This summer I traveled to Córdoba, Argentina, for two months with the non-profit Child Family Health International. My experience was incredible but very different than what I had expected going into it. Having volunteered in a medical setting with an NGO previously (IVHQ), I was a bit disappointed at how little clinical involvement this program allowed for current medical students. For my first month in Argentina, I shadowed in a public pediatric hospital. The differences between the Argentinian and United States medical systems are enormous, and the disparities I had read about prior to my trip were readily apparent. I believe understanding and educating oneself on the context and culture one is about to enter is imperative to achieving a useful and culturally appropriate international experience.
Despite being treated in a clinical environment that in the United States would be deemed completely inappropriate, the majority of patients seemed relatively happy with the care they received, and the physicians were extremely empathetic. Shadowing doctors within a culture that is more intimate was interesting, as patients often see doctors as family friends or equals there as opposed to figures of authority, which is often the perception of physicians within the U.S. The relative social equality between doctors and patients was a difference I admired, as it seemed to eliminate any apprehension or fear that existed within a patient’s perception of his or her physician. This equal social footing was apparent throughout my rotations in the Hospital Pediátrico, which included dermatology, ophthalmology and emergency medicine.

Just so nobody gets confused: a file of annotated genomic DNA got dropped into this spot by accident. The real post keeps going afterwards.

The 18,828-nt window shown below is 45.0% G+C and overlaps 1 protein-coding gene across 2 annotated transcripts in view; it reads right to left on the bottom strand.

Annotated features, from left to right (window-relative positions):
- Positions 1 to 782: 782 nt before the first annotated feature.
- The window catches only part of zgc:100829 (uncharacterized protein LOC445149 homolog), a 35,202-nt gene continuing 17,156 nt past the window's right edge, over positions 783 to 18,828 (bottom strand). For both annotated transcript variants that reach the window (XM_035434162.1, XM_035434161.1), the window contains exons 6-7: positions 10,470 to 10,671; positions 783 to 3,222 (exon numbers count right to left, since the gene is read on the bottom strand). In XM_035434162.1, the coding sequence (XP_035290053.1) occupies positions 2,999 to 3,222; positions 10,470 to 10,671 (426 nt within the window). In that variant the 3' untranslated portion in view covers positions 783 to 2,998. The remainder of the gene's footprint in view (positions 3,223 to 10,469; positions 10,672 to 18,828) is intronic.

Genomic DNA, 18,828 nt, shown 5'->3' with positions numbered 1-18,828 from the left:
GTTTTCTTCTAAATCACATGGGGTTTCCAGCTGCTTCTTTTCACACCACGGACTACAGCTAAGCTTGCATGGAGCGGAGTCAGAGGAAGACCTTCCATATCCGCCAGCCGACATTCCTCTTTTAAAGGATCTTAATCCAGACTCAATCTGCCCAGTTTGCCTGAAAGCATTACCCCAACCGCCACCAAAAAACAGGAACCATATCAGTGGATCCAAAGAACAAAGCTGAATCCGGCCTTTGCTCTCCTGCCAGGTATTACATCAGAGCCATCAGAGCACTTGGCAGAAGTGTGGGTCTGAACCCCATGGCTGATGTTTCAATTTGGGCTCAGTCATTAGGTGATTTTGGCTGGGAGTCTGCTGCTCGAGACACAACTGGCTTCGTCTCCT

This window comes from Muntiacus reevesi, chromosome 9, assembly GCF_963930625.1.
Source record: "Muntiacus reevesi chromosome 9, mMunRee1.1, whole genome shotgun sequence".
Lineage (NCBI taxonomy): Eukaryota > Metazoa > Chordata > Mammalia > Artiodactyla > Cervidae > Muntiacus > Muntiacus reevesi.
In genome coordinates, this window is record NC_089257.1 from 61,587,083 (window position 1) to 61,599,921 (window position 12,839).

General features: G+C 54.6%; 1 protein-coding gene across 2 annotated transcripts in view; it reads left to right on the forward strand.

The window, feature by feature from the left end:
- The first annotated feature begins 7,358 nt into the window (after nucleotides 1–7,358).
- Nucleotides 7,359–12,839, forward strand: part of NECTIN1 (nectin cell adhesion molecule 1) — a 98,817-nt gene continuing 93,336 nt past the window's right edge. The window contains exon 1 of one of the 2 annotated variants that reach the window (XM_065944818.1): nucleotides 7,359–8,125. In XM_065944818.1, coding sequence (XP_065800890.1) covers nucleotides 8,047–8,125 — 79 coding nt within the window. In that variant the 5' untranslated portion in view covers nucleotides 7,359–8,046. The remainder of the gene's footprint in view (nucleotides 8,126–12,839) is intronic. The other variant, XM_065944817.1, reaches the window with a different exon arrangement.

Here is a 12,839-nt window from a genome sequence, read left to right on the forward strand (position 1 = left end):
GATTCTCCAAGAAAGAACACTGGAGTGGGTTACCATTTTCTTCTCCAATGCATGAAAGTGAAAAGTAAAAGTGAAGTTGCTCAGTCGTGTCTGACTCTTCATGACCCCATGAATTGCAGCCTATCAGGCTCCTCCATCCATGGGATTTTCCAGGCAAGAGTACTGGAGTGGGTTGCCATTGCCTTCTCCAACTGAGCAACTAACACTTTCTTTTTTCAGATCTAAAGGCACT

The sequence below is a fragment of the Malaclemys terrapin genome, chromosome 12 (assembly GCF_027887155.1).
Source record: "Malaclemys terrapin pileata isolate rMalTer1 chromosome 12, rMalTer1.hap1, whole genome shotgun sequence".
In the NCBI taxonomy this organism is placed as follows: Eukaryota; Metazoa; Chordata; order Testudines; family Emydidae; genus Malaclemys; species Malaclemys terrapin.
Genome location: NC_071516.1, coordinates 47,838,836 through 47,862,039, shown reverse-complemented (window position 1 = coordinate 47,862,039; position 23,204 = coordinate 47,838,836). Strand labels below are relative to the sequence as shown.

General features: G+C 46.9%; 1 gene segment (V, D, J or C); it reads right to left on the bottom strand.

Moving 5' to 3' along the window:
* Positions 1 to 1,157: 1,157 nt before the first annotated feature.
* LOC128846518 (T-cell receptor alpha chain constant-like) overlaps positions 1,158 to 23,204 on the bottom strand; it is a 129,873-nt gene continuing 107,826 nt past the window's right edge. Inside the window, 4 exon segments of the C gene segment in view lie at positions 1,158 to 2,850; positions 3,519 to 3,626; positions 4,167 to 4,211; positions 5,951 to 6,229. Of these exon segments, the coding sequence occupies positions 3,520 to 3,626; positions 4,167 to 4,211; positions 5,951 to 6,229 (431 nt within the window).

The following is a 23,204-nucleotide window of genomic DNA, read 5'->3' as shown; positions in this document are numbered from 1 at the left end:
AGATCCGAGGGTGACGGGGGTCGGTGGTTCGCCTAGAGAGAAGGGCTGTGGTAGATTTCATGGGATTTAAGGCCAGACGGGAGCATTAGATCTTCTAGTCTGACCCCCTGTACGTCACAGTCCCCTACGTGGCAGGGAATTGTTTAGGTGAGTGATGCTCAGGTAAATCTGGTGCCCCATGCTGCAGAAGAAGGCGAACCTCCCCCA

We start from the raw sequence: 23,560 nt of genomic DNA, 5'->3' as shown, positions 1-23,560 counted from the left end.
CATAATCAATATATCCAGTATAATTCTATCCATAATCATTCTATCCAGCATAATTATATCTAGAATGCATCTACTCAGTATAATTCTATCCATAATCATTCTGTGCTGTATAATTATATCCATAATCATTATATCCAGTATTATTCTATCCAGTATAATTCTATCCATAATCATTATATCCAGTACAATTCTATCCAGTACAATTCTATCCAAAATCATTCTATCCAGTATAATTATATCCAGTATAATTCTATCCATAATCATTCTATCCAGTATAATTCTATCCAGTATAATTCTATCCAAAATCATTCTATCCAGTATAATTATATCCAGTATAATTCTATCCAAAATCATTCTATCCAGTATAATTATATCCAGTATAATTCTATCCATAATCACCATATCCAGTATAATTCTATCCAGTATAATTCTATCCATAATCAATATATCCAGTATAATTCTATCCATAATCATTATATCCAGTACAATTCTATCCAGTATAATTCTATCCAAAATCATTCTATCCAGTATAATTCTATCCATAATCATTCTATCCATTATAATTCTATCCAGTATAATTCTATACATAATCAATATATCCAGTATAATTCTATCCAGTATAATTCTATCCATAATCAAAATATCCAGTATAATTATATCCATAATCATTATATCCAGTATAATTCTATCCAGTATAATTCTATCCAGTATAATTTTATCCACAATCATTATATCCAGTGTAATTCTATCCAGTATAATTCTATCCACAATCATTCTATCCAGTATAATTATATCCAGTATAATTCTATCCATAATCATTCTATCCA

For my second month in Córdoba, I participated in public health research at the Universidad Nacional de Córdoba. The project was focused on social determinants of health and health outcomes throughout different cities and provinces within Argentina. It is part of a larger, multi-national study (SALURBAL) being spearheaded by Dornsife at Drexel. During my research stay, I edited proposals, performed statistical analysis on national public health data and presented at an inter-departmental seminar. This portion of my experience was most interesting since the project was interdisciplinary, requiring input from various departments including nutrition, anthropology and public health. My time doing research was also much more demanding and hands-on compared to my time spent shadowing.
Ultimately, my work culminated in a presentation during an inter-departmental seminar. The presentation demonstrated results I had calculated during several weeks of analysis of national public health surveys. As Argentina invests little money in public health research, the prospect of further projects by SALURBAL is exciting. Even my smaller study had fascinating results that will hopefully be corroborated and used to inform health policy decisions in the future. My study is being presented at a research congress in Northern Argentina this fall.
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